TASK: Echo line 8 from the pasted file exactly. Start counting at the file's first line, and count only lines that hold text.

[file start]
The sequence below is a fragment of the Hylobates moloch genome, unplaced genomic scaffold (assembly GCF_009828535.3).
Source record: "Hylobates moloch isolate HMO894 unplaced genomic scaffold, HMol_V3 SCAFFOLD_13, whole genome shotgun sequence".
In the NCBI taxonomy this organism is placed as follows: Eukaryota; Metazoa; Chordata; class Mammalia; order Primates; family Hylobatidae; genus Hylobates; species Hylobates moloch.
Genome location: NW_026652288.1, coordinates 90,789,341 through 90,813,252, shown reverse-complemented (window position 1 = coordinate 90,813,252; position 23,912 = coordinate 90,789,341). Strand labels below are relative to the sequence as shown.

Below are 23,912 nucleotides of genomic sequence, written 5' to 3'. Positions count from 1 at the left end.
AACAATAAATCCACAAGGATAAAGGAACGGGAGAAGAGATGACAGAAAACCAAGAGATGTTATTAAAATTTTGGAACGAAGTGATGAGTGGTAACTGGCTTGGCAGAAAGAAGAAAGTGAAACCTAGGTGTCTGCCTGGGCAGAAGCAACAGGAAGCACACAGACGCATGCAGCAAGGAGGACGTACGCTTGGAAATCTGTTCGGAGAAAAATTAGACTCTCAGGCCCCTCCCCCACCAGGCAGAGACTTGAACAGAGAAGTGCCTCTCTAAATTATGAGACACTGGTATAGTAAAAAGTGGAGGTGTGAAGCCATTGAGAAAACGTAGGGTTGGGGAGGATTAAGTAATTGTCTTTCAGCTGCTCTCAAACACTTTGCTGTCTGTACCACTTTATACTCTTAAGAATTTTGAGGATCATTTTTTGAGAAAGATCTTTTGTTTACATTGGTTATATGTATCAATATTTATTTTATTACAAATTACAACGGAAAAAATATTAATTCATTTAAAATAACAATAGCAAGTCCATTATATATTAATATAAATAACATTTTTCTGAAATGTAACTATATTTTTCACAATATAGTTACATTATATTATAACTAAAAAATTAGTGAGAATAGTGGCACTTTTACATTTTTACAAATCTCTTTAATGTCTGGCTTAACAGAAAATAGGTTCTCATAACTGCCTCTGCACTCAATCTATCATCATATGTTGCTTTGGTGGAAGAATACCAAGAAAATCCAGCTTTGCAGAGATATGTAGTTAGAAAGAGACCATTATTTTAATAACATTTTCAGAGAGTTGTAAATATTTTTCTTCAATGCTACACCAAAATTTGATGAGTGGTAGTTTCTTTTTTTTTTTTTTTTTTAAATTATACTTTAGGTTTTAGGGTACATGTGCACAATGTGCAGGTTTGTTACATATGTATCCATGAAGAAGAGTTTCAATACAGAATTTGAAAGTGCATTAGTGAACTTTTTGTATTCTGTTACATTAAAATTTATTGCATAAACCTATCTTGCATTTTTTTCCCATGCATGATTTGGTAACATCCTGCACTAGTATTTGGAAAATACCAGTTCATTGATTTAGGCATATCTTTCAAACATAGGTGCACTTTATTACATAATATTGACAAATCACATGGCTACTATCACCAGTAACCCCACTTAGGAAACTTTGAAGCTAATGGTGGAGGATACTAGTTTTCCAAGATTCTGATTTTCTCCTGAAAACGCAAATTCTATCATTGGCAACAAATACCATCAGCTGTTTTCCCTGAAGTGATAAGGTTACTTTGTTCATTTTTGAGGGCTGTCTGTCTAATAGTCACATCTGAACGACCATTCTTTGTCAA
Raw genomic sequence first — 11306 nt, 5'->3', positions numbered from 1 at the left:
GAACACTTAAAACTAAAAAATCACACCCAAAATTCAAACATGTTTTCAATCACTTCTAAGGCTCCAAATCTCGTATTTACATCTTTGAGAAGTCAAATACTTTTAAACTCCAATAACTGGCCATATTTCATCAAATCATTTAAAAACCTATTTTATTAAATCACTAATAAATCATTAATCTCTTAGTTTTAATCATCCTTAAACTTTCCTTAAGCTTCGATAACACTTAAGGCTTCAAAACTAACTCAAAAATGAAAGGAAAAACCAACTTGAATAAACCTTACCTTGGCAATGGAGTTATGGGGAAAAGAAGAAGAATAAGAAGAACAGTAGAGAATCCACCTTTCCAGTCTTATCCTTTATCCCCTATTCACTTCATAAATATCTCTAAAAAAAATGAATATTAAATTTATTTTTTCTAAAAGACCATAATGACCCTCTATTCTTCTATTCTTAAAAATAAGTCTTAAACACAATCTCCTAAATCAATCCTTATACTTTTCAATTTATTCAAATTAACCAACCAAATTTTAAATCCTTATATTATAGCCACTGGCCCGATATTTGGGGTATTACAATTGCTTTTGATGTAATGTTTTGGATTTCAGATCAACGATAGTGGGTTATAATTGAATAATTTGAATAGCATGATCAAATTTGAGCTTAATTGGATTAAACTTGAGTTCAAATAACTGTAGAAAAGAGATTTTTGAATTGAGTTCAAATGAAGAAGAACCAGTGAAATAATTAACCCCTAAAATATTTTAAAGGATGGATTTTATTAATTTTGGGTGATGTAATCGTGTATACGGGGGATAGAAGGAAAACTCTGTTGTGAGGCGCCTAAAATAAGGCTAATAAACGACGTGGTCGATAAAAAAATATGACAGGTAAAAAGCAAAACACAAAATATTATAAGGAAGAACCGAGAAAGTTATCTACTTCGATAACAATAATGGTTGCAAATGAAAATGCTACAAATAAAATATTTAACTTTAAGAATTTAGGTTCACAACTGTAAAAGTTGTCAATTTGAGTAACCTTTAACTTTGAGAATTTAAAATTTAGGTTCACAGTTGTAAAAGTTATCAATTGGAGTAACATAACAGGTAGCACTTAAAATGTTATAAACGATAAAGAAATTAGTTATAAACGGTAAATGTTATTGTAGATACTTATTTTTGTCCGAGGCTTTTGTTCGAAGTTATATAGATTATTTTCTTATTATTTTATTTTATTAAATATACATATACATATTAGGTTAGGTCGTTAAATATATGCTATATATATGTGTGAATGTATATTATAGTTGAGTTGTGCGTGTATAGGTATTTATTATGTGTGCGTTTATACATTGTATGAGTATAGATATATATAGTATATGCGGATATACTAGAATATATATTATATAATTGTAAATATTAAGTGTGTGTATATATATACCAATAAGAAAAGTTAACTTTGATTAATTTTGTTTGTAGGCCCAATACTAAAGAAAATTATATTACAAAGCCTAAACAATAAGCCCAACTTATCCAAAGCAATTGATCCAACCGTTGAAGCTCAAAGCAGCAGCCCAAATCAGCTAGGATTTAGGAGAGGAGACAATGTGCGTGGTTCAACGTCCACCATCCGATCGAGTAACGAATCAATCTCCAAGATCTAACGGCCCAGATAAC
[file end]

GAACACTTAAAACTAAAAAATCACACCCAAAATTCAAACATGTTTTCAATCACTTCTAAGGCTCCAAATCTCGTATTTACATCTTTGAGAAGTCAAATACTTTTAAACTCCAATAACTGGCCATATTTCATCAAATCATTTAAAAACCTATTTTATTAAATCACTAATAAATCATTAATCTCTTAGTTTTAATCATCCTTAAACTTTCCTTAAGCTTCGATAACACTTAAGGCTTCAAAACTAACTCAAAAATGAAAGGAAAAACCAACTTGAATAAACCTTACCTTGGCAATGGAGTTATGGGGAAAAGAAGAAGAATAAGAAGAACAGTAGAGAATCCACCTTTCCAGTCTTATCCTTTATCCCCTATTCACTTCATAAATATCTCTAAAAAAAATGAATATTAAATTTATTTTTTCTAAAAGACCATAATGACCCTCTATTCTTCTATTCTTAAAAATAAGTCTTAAACACAATCTCCTAAATCAATCCTTATACTTTTCAATTTATTCAAATTAACCAACCAAATTTTAAATCCTTATATTATAGCCACTGGCCCGATATTTGGGGTATTACAATTGCTTTTGATGTAATGTTTTGGATTTCAGATCAACGATAGTGGGTTATAATTGAATAATTTGAATAGCATGATCAAATTTGAGCTTAATTGGATTAAACTTGAGTTCAAATAACTGTAGAAAAGAGATTTTTGAATTGAGTTCAAATGAAGAAGAACCAGTGAAATAATTAACCCCTAAAATATTTTAAAGGATGGATTTTATTAATTTTGGGTGATGTAATCGTGTATACGGGGGATAGAAGGAAAACTCTGTTGTGAGGCGCCTAAAATAAGGCTAATAAACGACGTGGTCGATAAAAAAATATGACAGGTAAAAAGCAAAACACAAAATATTATAAGGAAGAACCGAGAAAGTTATCTACTTCGATAACAATAATGGTTGCAAATGAAAATGCTACAAATAAAATATTTAACTTTAAGAATTTAGGTTCACAACTGTAAAAGTTGTCAATTTGAGTAACCTTTAACTTTGAGAATTTAAAATTTAGGTTCACAGTTGTAAAAGTTATCAATTGGAGTAACATAACAGGTAGCACTTAAAATGTTATAAACGATAAAGAAATTAGTTATAAACGGTAAATGTTATTGTAGATACTTATTTTTGTCCGAGGCTTTTGTTCGAAGTTATATAGATTATTTTCTTATTATTTTATTTTATTAAATATACATATACATATTAGGTTAGGTCGTTAAATATATGCTATATATATGTGTGAATGTATATTATAGTTGAGTTGTGCGTGTATAGGTATTTATTATGTGTGCGTTTATACATTGTATGAGTATAGATATATATAGTATATGCGGATATACTAGAATATATATTATATAATTGTAAATATTAAGTGTGTGTATATATATACCAATAAGAAAAGTTAACTTTGATTAATTTTGTTTGTAGGCCCAATACTAAAGAAAATTATATTACAAAGCCTAAACAATAAGCCCAACTTATCCAAAGCAATTGATCCAACCGTTGAAGCTCAAAGCAGCAGCCCAAATCAGCTAGGATTTAGGAGAGGAGACAATGTGCGTGGTTCAACGTCCACCATCCGATCGAGTAACGAATCAATCTCCAAGATCTAACGGCCCAGATAAC